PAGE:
Then he acts, creating bills, staging protests, coordinating an effort that causes eye-rolling among lawmakers, especially Republicans. He’s been writing progressive views in the Monitor for decades, addressing issues well before Bernie Sanders had even gotten a whiff of the national political stage.

Alpert has always employed strict guidelines on how to do this line of work, how to right a wrong through nonviolence, stay cool, avoid a conflict. He is, without a doubt, the face of the state’s peaceniks, and he’ll forever be known – well before dedicating his life to altruistic causes – as one of 1,400 protesters arrested in the spring of 1977 for trying to block the Seabrook Nuclear Power Plant from opening.

Ask Alpert who he’s voting for next month in the Democratic primary and he won’t budge, saying: “We’re not involved in electoral politics. But I will be voting.”

Ask him about Seabrook, though, and Alpert remains open, enthusiastic and proud. He was a senior at Wesleyan University in Connecticut, and it was his first real taste of issue-oriented action. This was a grass-roots effort, with no assistance from the internet.

“Nuclear power, from what I read, was going in the wrong direction,” Alpert said. “When I heard about the protest, that it was geared in nonviolence, I became interested. This was an occupation by all of us at the plant’s construction site.”

And it was a lot more. It introduced Alpert to the Clamshell Alliance, an organization that early on voiced strong opposition to the building of nuclear power plants. It also led to his arrest for trespassing, a two-week stay at the National Guard Armory after declining to post bail, and, eventually, the dismissal of the case, simply because it proved impossible for the state to stage jury trials for more than 1,000 defendants.

“It came across with good spirit and discipline,” Alpert said. “I learned that if it’s well done, we are able to shift perception from a conflict about order vs. disorder, to being about justice vs. injustice.”

The incident fueled national attention. Plus, it hit Alpert hard, once he had the event in context.

“I did not think of this as a career path at the time, but it ended up that way and I’ve been doing it ever since,” Alpert said. “To engage in action with a philosophy of nonviolence.”

And no matter how many times Alpert declares himself to be an independent, with a non-political voice during protests, the Republican Party certainly finds itself at odds with his thinking more than Democrats.

That doesn’t mean, however, that hostility exists, and that’s refreshing these days in such a tense, partisan environment. Former state Sen. Bob Clegg of Hudson said that Alpert’s sense of humor would emerge when the two agreed on something.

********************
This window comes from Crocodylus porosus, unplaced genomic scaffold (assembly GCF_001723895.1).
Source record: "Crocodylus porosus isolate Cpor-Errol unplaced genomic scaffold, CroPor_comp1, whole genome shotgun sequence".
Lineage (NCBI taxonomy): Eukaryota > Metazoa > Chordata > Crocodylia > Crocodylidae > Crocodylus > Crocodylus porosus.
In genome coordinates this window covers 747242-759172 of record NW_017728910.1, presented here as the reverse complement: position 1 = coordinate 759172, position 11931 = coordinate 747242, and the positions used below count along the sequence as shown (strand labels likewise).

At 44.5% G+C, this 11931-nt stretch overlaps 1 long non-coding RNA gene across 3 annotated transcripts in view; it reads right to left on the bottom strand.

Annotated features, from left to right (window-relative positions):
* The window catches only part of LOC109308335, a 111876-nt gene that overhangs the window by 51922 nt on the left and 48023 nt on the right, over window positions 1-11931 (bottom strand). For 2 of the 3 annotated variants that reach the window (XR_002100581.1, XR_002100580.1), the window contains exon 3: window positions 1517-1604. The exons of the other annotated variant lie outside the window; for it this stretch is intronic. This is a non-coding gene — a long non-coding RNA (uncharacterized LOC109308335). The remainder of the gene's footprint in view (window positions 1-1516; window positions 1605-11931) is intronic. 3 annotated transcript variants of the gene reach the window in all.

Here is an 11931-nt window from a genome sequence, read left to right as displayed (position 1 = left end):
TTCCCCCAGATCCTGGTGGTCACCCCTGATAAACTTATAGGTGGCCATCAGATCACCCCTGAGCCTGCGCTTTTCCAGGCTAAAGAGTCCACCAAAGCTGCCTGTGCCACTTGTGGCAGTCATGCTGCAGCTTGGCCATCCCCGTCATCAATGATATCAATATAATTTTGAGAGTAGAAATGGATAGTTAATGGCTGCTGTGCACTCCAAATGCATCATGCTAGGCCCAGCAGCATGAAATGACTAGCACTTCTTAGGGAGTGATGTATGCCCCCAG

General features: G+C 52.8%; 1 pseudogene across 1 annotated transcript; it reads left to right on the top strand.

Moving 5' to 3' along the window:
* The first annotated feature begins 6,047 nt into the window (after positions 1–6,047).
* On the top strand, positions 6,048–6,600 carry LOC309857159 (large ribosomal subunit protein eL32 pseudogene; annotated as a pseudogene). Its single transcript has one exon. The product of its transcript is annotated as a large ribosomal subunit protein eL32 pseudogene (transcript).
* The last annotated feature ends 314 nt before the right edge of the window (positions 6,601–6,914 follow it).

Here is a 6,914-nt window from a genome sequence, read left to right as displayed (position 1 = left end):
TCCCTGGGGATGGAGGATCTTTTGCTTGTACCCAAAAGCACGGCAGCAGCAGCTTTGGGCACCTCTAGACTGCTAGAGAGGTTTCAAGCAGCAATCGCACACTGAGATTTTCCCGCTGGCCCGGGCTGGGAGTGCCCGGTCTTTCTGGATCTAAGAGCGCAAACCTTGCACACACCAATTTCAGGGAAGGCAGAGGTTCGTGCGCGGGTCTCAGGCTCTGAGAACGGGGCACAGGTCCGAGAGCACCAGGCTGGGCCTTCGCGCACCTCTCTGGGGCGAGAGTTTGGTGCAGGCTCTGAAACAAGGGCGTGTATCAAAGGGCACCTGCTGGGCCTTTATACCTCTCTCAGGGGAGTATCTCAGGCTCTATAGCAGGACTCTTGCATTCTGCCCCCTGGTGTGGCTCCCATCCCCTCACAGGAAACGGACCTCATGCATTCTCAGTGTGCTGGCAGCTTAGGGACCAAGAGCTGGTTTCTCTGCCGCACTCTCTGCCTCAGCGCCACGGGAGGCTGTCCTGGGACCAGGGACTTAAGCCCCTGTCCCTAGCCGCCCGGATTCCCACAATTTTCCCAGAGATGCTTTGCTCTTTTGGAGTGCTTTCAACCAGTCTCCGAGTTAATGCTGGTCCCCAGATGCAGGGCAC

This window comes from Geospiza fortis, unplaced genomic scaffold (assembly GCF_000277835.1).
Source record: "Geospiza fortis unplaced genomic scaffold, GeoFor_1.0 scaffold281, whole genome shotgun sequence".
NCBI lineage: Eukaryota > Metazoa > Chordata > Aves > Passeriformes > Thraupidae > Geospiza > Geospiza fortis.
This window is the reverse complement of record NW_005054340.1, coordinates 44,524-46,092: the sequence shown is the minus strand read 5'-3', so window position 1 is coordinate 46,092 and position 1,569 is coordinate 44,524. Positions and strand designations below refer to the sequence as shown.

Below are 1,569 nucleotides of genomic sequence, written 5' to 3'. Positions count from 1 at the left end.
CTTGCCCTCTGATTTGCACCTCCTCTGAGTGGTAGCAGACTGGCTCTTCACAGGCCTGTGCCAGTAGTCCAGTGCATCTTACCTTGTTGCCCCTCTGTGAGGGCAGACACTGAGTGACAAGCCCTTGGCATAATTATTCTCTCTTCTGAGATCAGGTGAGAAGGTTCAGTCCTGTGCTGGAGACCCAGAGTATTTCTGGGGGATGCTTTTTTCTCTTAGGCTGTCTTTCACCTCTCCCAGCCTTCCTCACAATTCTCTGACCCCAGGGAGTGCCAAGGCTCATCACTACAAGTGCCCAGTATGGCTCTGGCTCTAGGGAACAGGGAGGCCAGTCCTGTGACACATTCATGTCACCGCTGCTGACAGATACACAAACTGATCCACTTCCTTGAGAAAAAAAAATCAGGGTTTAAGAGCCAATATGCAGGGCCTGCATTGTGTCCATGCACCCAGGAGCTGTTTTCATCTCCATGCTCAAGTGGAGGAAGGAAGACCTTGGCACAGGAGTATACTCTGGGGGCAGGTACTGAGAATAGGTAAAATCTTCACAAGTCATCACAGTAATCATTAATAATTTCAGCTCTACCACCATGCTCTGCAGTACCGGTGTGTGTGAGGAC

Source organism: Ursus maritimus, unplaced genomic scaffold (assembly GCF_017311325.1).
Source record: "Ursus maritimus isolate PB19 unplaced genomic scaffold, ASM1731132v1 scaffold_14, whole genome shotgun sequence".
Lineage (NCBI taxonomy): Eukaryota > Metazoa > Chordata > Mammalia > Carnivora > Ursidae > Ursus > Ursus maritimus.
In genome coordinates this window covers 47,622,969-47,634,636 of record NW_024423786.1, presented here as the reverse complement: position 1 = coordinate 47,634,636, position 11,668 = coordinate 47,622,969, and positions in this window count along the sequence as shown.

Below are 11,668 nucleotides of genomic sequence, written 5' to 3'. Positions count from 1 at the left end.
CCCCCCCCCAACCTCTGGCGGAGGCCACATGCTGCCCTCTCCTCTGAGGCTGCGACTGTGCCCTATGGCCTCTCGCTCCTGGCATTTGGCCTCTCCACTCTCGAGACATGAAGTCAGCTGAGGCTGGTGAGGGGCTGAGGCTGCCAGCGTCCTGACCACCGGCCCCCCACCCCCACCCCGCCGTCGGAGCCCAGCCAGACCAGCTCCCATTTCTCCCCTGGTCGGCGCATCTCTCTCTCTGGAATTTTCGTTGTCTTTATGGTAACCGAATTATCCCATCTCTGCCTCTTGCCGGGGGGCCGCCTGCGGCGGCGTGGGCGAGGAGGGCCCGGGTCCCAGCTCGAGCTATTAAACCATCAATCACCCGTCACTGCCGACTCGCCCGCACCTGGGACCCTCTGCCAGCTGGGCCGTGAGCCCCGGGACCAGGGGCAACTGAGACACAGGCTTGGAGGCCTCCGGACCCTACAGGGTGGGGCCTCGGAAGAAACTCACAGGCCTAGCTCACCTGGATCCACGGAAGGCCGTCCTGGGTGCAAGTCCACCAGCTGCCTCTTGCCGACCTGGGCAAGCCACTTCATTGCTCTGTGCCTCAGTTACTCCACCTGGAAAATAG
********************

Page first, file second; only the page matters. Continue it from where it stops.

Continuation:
“Not a bad guy, actually,” Clegg said, laughing. “When we agreed, he would say, ‘I have to question my stance because we’re on the same side.’ Then we would laugh.”

“The thing with Arnie was you knew he was on every liberal thing that happened, but he was never disagreeable,” Clegg continued. “This was not Arnie looking for a fight. He was looking for a political discussion.”

His own people look to Alpert for leadership. He was joined by allies – Voices of Faith, the Alliance for a Moral Economy, the United Church of Christ, the State Employees’ Association – at last week’s Senate hearing addressing the minimum wage.

Gail Kinney, a pastor in Meredith, stood outside the hearing room, in the narrow hallway across from the gift shop, a painting of Revolutionary War hero Gen. John Stark hanging high on the wall.

She called Alpert an “icon,” adding: “He’s an articulate champion of civil rights, human rights, environmental rights. Tremendous instincts to get things done, and he understands that getting the right thing done takes a long time, but he will stick with it.”

Eileen Brady of Nashua, a member of the Sisters of Mercy, said “Arnie is a gift to New Hampshire, and we’re very lucky he chose to come here.”

His work as a full-time staffer with the AFSC ends in June. He’ll hang out with Judy, his wife of nearly 40 years, and he’ll keep an eye on current events.

I asked Alpert if his mischievous, rebellious spirit will remain active. After all, this is a man who showed up at the Mall of New Hampshire 30 years ago to pass out leaflets promoting human rights, after he was told by a mall official that he’d be charged with trespassing if he did.

Alpert went to the mall anyway. The Manchester police arrested him and locked him up.

“I’m sure I will find new roles for social justice and peace,” Alpert said.